Use this URL to cite or link to this record in EThOS: http://ethos.bl.uk/OrderDetails.do?uin=uk.bl.ethos.511110
Title: Synchrotron and ion beam studies of the bone cartilage interface
Author: Kaabar, Wejdan E.
ISNI:       0000 0003 5199 3404
Awarding Body: University of Surrey
Current Institution: University of Surrey
Date of Award: 2009
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Abstract:
The investigations reported herein concern the bone and overlying cartilage in thin sections of articular joints. The focus is on essential and trace elemental distribution and the structural organization of the component collagen fibres. Use is made of several nuclear analytical techniques (NATs), including micro-proton induced x-ray emission (mu-PIXE), Rutherford back scattering technique (RBS), micro proton-induced gamma emission (mu-PIGE), synchrotron radiation micro x-ray fluorescence (SR-muXRF) and synchrotron radiation small angle x-ray scattering (SR-SAXS). Sections of healthy and diseased human femoral heads were examined by a combination of mu-PIXE, RBS and PIGE to investigate the accumulation of some essential and trace elements such as zinc (Zn), calcium (Ca), phosphorus (P), sulfur (S), sodium (Na) and potassium (K) and their concentrations in these sections. Enhanced accumulations of these elements were noted at the bone-cartilage interface in both normal and diseased sections, and suggest an increased activity of bone/cartilage formation and degrading enzymes whose function rely on the presence of Zn, Ca, K and P as co-enzymes. Their high concentrations in the calcified zone of cartilage affected by OA may reflect an enhanced metabolic activity of chondrocytes that are associated with their reparative response to osteoarthritis and also as an indicator of bone growth. SR-muXRF has also been employed in mapping the distribution of Ca, P, K, S, Na and Cl in equine metacarpophalengeal joint, the samples comprising healthy and diseased tissues at the bone-cartilage interface. Of interest was that the mu-SXRF technique showed for the first time the change in shape of the tidemark and cement line in accord with the expectation of an abraded cartilage surface. To investigate the molecular and structural features of bone and cartilage on the nanometre scale, a Pilatus 2M detector was used for the first time in investigation of collagen fibres arrangements in diseased calcified human femoral head sections. Well defined intensity and orientation maps were obtained The findings of this study have shown that the use of these physical techniques in qualitative analysis and quantification of the elemental content and collagen orientation in bone and cartilage tissues offer the ability to make an assessment of the initiation and progress of OA at the micro and nanometre scale.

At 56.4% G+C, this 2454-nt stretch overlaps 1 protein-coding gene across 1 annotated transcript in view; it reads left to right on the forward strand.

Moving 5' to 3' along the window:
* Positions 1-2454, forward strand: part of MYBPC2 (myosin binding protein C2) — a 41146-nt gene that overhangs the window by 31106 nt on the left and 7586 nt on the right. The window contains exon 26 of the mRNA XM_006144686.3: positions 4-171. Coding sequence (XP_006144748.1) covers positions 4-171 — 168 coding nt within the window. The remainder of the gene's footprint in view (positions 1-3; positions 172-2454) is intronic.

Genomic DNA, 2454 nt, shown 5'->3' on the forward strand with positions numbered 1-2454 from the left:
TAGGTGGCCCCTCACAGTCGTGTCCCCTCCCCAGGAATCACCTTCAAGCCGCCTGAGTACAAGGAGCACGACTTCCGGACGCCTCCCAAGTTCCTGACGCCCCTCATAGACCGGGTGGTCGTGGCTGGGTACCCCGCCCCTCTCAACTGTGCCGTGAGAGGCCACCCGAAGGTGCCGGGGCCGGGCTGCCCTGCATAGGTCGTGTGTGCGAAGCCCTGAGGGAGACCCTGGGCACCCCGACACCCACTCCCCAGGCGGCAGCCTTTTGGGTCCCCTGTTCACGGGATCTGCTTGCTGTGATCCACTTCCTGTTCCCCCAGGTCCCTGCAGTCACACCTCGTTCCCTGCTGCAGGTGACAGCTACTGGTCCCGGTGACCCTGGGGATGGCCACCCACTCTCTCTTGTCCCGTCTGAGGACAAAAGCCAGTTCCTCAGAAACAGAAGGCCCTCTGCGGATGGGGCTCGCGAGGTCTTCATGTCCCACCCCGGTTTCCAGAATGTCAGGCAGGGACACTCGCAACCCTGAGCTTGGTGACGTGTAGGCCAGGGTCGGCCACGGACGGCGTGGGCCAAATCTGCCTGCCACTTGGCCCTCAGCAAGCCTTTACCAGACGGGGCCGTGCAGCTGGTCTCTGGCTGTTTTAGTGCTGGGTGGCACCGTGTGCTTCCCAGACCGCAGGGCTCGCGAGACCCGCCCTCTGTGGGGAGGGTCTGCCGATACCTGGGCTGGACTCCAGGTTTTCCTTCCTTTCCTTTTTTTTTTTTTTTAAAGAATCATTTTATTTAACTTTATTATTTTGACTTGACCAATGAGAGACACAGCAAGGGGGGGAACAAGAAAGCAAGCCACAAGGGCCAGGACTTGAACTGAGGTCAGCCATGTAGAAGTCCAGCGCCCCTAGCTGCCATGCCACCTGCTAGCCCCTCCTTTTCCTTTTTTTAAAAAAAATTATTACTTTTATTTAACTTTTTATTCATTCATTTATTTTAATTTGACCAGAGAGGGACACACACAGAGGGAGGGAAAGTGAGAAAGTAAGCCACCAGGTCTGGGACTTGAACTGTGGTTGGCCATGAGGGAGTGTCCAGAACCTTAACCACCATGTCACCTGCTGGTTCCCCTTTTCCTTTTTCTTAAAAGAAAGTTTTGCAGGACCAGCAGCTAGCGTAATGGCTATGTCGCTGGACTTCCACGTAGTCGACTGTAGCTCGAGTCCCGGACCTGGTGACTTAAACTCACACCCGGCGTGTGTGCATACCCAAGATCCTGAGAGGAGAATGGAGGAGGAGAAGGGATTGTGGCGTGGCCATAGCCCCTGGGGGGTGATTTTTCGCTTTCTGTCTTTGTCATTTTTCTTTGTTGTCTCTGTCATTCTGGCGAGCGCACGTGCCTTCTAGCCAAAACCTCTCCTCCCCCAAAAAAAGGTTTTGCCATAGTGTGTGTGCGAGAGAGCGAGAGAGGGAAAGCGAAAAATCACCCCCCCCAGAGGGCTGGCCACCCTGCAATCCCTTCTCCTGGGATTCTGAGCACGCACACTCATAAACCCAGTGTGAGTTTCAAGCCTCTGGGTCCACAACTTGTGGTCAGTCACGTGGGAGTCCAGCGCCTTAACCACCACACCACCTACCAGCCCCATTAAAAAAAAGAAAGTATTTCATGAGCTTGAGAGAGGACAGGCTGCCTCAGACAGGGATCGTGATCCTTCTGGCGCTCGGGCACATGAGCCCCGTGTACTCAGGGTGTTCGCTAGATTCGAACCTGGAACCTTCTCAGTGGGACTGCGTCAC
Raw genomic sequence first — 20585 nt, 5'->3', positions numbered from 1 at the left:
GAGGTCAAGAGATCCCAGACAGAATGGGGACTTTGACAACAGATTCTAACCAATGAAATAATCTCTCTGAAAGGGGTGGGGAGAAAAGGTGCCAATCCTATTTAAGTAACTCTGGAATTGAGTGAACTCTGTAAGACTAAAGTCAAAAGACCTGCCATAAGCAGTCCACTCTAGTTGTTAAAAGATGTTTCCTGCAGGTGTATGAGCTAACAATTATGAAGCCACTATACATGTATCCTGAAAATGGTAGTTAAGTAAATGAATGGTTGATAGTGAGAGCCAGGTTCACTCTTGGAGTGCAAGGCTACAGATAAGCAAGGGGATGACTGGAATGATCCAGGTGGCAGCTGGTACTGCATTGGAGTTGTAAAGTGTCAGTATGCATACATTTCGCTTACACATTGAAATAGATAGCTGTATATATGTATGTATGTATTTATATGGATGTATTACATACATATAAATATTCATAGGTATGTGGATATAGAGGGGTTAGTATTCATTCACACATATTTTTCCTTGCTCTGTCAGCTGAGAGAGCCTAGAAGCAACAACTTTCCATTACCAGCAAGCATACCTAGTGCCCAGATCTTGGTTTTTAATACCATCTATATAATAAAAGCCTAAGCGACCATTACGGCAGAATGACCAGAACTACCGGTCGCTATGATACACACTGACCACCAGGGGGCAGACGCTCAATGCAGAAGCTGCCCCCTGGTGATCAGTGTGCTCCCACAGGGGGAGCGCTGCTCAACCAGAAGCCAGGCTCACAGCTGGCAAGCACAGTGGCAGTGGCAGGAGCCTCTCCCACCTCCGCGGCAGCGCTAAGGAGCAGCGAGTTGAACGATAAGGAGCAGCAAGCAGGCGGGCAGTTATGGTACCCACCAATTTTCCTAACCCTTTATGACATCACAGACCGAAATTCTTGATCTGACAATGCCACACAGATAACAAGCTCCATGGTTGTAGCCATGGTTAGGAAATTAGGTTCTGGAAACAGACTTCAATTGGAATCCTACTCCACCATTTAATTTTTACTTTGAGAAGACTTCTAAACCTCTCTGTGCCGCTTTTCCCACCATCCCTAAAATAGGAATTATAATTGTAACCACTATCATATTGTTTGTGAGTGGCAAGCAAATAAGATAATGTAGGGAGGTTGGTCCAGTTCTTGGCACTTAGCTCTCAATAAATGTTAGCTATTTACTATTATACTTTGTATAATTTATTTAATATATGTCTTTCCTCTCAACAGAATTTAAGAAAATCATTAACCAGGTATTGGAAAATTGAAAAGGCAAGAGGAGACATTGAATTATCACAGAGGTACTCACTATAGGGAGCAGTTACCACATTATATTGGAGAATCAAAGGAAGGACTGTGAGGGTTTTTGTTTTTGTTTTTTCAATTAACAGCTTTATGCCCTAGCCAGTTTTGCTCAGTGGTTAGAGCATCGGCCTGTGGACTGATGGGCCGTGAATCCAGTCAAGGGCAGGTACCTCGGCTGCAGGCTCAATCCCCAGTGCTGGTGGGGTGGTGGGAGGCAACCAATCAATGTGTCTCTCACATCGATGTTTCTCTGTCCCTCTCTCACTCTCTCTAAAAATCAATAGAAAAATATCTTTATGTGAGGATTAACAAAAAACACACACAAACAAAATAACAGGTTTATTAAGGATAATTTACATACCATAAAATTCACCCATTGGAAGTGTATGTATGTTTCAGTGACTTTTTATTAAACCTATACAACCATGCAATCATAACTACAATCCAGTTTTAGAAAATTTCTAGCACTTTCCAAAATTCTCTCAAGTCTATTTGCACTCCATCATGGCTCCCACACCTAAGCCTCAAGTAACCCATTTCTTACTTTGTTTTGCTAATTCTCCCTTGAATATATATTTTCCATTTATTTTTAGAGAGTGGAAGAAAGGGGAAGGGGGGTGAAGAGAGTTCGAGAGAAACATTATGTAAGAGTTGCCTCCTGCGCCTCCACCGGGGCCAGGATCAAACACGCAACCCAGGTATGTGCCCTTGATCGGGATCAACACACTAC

Supervisor: Not available Sponsor: Not available
Qualification Name: Thesis (Ph.D.) Qualification Level: Doctoral
EThOS ID: uk.bl.ethos.511110  DOI: Not available
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